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1 April 2012 An Assessment of Herpetofaunal and Non-Volant Mammal Communities at Sites in the Piedmont of North Carolina
Joshua M. Kapfer, David J. Muñoz
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The southeastern United States contains a rich diversity of vertebrate species. Despite this, the Piedmont province of the southeastern US has received less attention than the more biologically diverse Coastal Plain and Mountain regions. Yet, the Piedmont region experiences the greatest anthropogenic impact and should be the focus of conservation efforts. In an attempt to obtain diversity information for this under-studied region, we surveyed amphibian, reptile, and non-volant mammal communities for one year at two sites in the Piedmont of North Carolina. Our survey methodologies included drift fences, artificial cover objects, camera traps, and visual encounter surveys. We captured or obtained evidence of a total of 49 species across both sites (mammals = 20, amphibians = 15, reptiles = 14), and over 2000 animals were captured or detected. We calculated measures of species richness, abundance, diversity, and evenness for each study site, and calculated similarity between sites. Diversity and evenness measures varied, but were generally highest for amphibians or reptiles and lowest for mammals. Measures of similarity between study sites indicated high similarity. The species we observed were comparable to those reported by past inventory projects in the Piedmont of North Carolina, although such projects have been sparse. Our results provide much-needed information on vertebrate communities in this under-studied region.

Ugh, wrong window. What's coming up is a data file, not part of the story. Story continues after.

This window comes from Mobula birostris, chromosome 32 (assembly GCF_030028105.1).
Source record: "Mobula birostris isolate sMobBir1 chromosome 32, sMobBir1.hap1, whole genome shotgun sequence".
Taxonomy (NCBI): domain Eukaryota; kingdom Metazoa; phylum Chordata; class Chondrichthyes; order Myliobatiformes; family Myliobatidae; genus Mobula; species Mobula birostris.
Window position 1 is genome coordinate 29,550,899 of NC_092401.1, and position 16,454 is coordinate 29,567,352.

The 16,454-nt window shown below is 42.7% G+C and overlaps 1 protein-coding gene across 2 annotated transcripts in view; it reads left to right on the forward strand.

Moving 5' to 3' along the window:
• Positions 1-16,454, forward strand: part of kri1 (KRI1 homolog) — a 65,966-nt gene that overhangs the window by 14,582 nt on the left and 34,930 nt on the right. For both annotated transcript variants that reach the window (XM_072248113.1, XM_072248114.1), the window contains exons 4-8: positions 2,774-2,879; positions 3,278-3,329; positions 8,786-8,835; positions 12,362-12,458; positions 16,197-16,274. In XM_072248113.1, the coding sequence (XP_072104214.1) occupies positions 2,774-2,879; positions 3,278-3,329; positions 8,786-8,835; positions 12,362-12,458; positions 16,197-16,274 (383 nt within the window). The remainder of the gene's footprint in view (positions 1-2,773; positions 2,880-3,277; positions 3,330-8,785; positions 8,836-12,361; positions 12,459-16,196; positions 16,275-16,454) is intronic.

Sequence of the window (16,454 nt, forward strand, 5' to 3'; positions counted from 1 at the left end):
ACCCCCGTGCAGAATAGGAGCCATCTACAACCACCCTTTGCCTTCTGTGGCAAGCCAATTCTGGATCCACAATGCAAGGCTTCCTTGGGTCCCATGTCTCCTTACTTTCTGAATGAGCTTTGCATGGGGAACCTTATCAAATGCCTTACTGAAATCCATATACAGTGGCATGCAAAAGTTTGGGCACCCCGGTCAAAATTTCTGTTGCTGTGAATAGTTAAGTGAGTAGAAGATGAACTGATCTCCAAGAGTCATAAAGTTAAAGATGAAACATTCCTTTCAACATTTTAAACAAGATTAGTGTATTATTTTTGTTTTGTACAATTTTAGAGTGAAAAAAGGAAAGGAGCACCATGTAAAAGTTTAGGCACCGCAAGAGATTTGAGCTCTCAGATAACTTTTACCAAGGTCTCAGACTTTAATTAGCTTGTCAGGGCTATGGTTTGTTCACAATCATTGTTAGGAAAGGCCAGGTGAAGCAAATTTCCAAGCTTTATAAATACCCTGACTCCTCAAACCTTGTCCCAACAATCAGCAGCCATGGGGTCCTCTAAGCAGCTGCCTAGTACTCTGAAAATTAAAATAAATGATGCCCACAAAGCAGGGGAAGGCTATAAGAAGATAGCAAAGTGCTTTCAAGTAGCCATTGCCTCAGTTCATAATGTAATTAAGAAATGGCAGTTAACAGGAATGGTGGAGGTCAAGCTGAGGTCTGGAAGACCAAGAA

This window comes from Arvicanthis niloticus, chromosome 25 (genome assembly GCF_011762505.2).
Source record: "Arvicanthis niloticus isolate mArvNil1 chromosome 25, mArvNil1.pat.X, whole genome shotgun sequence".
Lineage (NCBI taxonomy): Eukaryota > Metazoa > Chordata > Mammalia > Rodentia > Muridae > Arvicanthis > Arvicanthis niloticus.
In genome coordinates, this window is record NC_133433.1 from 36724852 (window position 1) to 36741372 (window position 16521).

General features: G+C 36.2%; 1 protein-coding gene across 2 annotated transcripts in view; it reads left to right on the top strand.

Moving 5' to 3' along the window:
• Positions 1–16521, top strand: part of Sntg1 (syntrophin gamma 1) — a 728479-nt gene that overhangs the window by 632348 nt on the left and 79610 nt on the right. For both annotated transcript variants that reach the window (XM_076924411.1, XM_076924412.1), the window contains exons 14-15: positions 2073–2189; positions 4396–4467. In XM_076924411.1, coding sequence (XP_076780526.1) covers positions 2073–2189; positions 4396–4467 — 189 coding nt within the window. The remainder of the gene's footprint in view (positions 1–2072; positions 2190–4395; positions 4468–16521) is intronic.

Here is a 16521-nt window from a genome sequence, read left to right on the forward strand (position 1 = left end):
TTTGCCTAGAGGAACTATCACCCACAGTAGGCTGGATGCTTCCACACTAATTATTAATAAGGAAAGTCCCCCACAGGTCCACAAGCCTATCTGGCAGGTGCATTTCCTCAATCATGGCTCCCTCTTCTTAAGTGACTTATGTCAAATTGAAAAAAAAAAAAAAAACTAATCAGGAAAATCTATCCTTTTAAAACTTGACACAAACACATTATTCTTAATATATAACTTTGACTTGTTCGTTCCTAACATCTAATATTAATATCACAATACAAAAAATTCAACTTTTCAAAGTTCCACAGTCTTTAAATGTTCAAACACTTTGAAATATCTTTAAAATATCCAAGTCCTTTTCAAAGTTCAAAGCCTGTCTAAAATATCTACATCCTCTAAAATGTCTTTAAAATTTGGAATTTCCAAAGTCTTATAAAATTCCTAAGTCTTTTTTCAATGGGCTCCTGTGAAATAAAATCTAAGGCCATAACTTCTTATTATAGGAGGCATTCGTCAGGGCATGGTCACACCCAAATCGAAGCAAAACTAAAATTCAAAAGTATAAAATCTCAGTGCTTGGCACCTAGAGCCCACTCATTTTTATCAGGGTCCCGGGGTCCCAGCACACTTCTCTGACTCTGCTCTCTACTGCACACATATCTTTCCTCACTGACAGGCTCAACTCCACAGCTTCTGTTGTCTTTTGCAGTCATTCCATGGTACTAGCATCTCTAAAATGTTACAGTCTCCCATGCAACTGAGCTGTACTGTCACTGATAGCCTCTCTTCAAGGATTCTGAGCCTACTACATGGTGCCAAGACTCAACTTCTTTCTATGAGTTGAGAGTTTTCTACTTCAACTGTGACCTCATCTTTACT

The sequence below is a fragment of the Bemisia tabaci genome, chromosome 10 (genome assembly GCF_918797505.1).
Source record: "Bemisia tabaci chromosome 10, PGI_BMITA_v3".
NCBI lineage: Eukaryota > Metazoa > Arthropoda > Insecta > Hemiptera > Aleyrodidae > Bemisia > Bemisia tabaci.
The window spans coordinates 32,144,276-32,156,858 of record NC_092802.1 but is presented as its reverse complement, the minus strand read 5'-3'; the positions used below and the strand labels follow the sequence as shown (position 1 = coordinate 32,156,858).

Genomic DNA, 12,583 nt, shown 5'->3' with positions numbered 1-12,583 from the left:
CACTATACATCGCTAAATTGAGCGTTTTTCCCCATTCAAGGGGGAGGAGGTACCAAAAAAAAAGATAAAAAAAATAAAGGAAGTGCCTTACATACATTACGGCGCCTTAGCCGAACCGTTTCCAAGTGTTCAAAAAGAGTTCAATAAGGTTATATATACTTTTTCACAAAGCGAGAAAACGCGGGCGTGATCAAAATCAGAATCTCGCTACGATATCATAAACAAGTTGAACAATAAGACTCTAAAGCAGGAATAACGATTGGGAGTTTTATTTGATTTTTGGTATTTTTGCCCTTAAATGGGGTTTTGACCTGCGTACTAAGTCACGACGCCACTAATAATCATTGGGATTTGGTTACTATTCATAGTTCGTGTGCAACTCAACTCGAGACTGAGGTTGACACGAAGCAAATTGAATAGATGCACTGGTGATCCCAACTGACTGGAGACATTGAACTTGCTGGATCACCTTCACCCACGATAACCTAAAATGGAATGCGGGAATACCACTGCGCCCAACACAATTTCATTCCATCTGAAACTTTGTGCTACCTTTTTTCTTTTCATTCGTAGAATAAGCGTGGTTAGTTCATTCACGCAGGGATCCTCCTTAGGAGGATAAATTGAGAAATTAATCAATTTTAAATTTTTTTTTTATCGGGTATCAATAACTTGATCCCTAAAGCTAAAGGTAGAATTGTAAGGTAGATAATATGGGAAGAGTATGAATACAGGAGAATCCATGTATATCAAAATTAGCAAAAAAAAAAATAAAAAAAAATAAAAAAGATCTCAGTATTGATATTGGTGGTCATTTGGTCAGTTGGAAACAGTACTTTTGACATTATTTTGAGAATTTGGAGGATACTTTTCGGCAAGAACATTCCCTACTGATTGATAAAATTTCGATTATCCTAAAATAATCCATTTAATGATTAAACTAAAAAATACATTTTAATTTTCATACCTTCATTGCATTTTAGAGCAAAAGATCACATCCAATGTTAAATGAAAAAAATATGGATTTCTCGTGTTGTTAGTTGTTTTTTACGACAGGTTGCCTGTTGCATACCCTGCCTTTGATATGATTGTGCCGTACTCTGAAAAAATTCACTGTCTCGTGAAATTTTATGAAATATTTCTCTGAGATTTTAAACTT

Joshua M. Kapfer and David J. Muñoz "An Assessment of Herpetofaunal and Non-Volant Mammal Communities at Sites in the Piedmont of North Carolina," Southeastern Naturalist 11(1), 65-88, (1 April 2012).
Published: 1 April 2012

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